Immigrant’s dream, Canadian nightmare

A new movie by Surrey filmmaker Manmord Sidhu tells the story of an immigrant whose life takes a dark detour into B.C.'s underworld of drugs, guns and gangs.

Canadian Dream takes a dark detour into B.C.'s underworld of drugs



Surrey co-stars in Canadian Dream, a movie about a young man’s descent into organized crime that marks the feature film debut of a local filmmaker.

With a plot straight out of the headlines, Canadian Dream tells the story of Armar, an immigrant who arrives with hopes of a better life, but when he loses his job, his path takes a dark detour into B.C.’s underworld of drugs, guns and gangs.

It’s a contemporary look at one facet of the immigrant experience in Surrey – from the inside.

Writer and director Manmord Sidhu, a Cloverdale resident and Vancouver Film School graduate who came to Canada from India in 2003, says it’s based on a true story.

He was still in film school when he began searching for a subject for his first feature-length film.

“I was looking for a reality-based script, something real,” Sidhu told the Reporter. “I got a chance to see a guy who had done all this stuff [in the film], and his partner.”

Much of the action is set in Surrey, with scenes shot in Cloverdale, Whalley, North Delta and Vancouver.

The story doesn’t shy away from the brutal realities of gang activity and its impact on the Indo-Canadian community.

Between 1991 and 2004, there were dozens of shootings in greater Vancouver – a region Sidhu says remains a magnet for gang activity, drugs and violence for “unscrupulous young Indian men.”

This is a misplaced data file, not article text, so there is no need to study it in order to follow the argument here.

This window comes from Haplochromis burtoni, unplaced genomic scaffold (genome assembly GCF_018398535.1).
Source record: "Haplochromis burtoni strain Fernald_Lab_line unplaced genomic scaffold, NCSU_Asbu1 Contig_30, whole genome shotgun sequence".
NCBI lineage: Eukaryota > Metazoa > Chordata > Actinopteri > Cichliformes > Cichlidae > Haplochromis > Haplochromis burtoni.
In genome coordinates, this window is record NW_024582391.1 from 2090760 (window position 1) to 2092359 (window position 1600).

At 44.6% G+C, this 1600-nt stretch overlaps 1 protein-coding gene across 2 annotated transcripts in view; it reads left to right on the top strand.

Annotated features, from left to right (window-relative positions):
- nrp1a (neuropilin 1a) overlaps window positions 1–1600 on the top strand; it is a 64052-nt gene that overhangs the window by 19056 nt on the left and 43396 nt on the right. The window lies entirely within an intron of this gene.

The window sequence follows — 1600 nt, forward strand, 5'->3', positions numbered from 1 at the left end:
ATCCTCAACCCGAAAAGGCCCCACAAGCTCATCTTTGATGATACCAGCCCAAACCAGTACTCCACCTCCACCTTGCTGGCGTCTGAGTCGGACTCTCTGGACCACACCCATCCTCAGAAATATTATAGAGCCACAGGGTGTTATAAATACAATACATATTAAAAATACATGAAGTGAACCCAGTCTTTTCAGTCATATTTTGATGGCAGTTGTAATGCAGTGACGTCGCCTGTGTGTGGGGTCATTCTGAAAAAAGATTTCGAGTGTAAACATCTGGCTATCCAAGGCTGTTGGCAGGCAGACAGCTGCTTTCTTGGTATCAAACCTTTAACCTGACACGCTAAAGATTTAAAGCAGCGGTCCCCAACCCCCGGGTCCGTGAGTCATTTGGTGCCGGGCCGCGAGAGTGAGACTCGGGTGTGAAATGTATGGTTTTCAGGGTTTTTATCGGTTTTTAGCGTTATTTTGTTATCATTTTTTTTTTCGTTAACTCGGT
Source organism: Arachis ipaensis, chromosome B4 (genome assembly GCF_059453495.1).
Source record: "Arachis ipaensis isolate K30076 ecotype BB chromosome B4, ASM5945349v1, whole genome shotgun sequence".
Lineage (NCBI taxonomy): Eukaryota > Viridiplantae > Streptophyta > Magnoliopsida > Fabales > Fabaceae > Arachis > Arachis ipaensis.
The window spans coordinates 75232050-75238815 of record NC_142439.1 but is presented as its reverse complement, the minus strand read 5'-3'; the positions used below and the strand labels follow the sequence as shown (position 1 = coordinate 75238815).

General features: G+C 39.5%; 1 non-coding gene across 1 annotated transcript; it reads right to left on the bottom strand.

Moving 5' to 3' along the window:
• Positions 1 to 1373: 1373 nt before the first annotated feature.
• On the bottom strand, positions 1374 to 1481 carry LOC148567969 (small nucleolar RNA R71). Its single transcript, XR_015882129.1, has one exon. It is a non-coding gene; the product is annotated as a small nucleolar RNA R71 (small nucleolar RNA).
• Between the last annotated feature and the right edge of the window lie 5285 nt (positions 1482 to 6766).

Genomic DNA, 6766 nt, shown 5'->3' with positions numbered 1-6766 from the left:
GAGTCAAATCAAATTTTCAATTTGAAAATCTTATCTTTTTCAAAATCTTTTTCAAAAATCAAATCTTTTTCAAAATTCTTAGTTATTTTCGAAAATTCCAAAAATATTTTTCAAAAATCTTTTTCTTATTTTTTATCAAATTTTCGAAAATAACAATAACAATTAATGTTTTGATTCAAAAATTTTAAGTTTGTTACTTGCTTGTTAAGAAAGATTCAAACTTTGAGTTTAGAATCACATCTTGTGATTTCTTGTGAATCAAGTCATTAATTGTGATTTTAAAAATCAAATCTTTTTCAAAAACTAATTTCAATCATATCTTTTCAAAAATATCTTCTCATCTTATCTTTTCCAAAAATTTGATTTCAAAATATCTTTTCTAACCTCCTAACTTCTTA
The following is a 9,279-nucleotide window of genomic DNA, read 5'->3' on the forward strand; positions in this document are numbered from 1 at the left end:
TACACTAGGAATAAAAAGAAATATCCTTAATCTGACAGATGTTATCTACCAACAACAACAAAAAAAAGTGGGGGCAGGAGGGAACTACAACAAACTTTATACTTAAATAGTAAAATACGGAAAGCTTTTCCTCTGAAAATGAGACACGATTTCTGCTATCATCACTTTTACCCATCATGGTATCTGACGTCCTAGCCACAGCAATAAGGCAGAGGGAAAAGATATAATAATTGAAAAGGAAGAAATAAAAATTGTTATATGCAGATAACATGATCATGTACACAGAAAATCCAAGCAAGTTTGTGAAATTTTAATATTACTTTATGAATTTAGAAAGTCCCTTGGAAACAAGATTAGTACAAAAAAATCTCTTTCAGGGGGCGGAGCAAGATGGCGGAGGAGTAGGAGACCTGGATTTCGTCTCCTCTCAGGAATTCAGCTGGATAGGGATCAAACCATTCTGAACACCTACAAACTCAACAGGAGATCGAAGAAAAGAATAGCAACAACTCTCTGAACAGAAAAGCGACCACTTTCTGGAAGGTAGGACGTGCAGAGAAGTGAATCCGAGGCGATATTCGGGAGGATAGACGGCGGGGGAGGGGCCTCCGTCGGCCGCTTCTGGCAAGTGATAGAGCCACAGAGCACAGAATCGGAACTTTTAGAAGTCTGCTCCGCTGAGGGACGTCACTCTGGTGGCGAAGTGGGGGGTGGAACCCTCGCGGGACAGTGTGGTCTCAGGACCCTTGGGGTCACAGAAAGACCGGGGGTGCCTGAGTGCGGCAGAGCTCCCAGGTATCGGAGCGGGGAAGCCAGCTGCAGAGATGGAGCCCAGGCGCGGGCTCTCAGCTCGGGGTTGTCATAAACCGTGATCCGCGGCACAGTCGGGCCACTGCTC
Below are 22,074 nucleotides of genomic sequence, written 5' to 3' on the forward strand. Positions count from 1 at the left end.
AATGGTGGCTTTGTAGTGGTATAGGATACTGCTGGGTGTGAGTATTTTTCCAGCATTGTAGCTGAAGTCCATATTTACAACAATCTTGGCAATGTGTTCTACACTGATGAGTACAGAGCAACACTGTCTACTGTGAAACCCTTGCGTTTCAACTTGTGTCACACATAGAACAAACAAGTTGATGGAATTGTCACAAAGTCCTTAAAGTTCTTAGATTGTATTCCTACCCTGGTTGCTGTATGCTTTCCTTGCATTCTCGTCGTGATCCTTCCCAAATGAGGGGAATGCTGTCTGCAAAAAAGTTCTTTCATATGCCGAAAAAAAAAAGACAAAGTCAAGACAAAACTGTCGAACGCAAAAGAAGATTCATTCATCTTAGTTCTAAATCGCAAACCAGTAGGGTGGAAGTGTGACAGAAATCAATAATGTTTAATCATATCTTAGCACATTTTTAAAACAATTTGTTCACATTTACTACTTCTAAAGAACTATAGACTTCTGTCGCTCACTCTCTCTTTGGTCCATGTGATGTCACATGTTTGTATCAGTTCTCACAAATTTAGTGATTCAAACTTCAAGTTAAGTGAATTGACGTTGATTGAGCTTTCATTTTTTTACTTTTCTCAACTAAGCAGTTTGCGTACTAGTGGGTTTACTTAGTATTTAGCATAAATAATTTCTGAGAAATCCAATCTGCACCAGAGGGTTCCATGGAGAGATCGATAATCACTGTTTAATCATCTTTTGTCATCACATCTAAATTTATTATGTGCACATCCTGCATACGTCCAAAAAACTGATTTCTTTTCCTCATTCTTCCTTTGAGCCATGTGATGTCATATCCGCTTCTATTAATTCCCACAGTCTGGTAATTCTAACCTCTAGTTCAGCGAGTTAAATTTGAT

In casting a group of mostly unknown actors – many have never appeared on camera before – Sidhu hoped to capture a gritty realism in portraying the culture.

“All the actors are new,” he said, adding auditions took 20 days. “They’re from Surrey. There’s only two or three who have never acted before.”

Staying true to his cinematic vision meant financing and distributing the film himself.

“I wanted to cast new people and nobody was interested. They wanted known actors. I was looking for something real. Something close to the culture.”

While that meant a modest budget, Sidhu says the result is unique in Canadian and international cinema.

Manmord SidhuHis resume boasts both B.C. and Bollywood credits, and he founded Surrey-based White Hill Production, which specializes in crossover cinema designed to appeal to audiences in the east and the west.

Canadian Dream was filmed in Punjabi with English subtitles.

Sidhu hopes the film will speak to domestic and international audiences.

“I think especially new immigrants will learn that when they come to a new culture, sometimes you make wrong decisions and circumstances can push you into bad things,” he says. “They’ll learn that people can have good dreams about Canada, but when they come over here, it could be different.”

In the film, things quickly sour for Armar (Vic Parmar) after he loses his job, his family and winds up in jail, sending him on an inexorable slide into desperation.

But when he meets Sunny, an operator in the drug trade, his fortunes seem to be on the rise. When the gang leader suddenly dies, Armar seizes an opportunity to quickly ascend up the ranks, pursuing his own version of the Canadian dream.

“I wanted to illustrate through Armar’s life the decisions that immigrants make and the importance of getting connected with the right people,” Sidhu says. “Armar’s participation in the drug trade attests to how difficult it is to leave that type of lifestyle.”

Canadian Dream also stars award-winning actress Balinder Johal, who’s appeared in a number of TV shows and films, along with Poonam Sandhu, Preet Cheema, Devinder Dillon, and Dashmesh Gill.

Sidhu, 29, lives in Cloverdale with his wife. Although his father has passed away, his mother will be in the audience when the film has its B.C. premiere Sunday, April 3 at Surrey’s Hollywood 3 cinema at 2:30 p.m. and 4:30 p.m.

“She’s excited to see this,” says Sidhu, who is currently in Toronto for this weekend’s premiere March 26 and 27 at the Albion cinemas in Etobicoke.

Edmonton and Calgary are next.

After that, Sidhu hopes to distribute the film in India.

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